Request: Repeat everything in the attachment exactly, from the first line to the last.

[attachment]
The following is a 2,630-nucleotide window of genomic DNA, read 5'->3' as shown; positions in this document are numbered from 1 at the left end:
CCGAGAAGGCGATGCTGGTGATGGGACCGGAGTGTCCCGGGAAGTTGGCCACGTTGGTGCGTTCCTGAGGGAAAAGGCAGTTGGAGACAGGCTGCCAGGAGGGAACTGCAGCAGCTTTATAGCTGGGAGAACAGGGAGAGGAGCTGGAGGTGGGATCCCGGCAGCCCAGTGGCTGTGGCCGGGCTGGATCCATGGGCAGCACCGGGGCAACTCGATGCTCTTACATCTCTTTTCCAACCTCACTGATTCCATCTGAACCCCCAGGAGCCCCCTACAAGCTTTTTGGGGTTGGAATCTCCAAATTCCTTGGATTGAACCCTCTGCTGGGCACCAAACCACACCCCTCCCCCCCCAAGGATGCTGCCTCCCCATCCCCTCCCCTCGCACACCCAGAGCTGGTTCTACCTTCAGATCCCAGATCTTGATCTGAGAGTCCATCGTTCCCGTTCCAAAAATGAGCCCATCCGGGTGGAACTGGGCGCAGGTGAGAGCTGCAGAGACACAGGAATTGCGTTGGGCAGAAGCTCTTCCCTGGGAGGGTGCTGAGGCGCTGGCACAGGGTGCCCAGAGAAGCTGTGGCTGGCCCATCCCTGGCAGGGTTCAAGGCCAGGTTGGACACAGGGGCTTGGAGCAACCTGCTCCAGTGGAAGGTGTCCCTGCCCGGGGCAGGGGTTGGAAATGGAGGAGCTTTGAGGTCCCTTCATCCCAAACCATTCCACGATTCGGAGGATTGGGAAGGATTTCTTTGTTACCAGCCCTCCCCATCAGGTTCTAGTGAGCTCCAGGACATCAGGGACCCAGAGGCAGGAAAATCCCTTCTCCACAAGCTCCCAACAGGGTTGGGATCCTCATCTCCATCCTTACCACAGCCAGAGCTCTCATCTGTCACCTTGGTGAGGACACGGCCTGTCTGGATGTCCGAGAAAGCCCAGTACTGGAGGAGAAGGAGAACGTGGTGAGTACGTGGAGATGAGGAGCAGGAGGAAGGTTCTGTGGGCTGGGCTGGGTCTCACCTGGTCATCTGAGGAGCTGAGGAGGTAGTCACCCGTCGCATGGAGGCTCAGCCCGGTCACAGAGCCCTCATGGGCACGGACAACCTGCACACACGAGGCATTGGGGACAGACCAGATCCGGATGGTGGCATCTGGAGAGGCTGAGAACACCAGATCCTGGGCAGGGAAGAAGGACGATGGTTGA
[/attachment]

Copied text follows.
The following is a 2,630-nucleotide window of genomic DNA, read 5'->3' as shown; positions in this document are numbered from 1 at the left end:
CCGAGAAGGCGATGCTGGTGATGGGACCGGAGTGTCCCGGGAAGTTGGCCACGTTGGTGCGTTCCTGAGGGAAAAGGCAGTTGGAGACAGGCTGCCAGGAGGGAACTGCAGCAGCTTTATAGCTGGGAGAACAGGGAGAGGAGCTGGAGGTGGGATCCCGGCAGCCCAGTGGCTGTGGCCGGGCTGGATCCATGGGCAGCACCGGGGCAACTCGATGCTCTTACATCTCTTTTCCAACCTCACTGATTCCATCTGAACCCCCAGGAGCCCCCTACAAGCTTTTTGGGGTTGGAATCTCCAAATTCCTTGGATTGAACCCTCTGCTGGGCACCAAACCACACCCCTCCCCCCCCAAGGATGCTGCCTCCCCATCCCCTCCCCTCGCACACCCAGAGCTGGTTCTACCTTCAGATCCCAGATCTTGATCTGAGAGTCCATCGTTCCCGTTCCAAAAATGAGCCCATCCGGGTGGAACTGGGCGCAGGTGAGAGCTGCAGAGACACAGGAATTGCGTTGGGCAGAAGCTCTTCCCTGGGAGGGTGCTGAGGCGCTGGCACAGGGTGCCCAGAGAAGCTGTGGCTGGCCCATCCCTGGCAGGGTTCAAGGCCAGGTTGGACACAGGGGCTTGGAGCAACCTGCTCCAGTGGAAGGTGTCCCTGCCCGGGGCAGGGGTTGGAAATGGAGGAGCTTTGAGGTCCCTTCATCCCAAACCATTCCACGATTCGGAGGATTGGGAAGGATTTCTTTGTTACCAGCCCTCCCCATCAGGTTCTAGTGAGCTCCAGGACATCAGGGACCCAGAGGCAGGAAAATCCCTTCTCCACAAGCTCCCAACAGGGTTGGGATCCTCATCTCCATCCTTACCACAGCCAGAGCTCTCATCTGTCACCTTGGTGAGGACACGGCCTGTCTGGATGTCCGAGAAAGCCCAGTACTGGAGGAGAAGGAGAACGTGGTGAGTACGTGGAGATGAGGAGCAGGAGGAAGGTTCTGTGGGCTGGGCTGGGTCTCACCTGGTCATCTGAGGAGCTGAGGAGGTAGTCACCCGTCGCATGGAGGCTCAGCCCGGTCACAGAGCCCTCATGGGCACGGACAACCTGCACACACGAGGCATTGGGGACAGACCAGATCCGGATGGTGGCATCTGGAGAGGCTGAGAACACCAGATCCTGGGCAGGGAAGAAGGACGATGGTTGA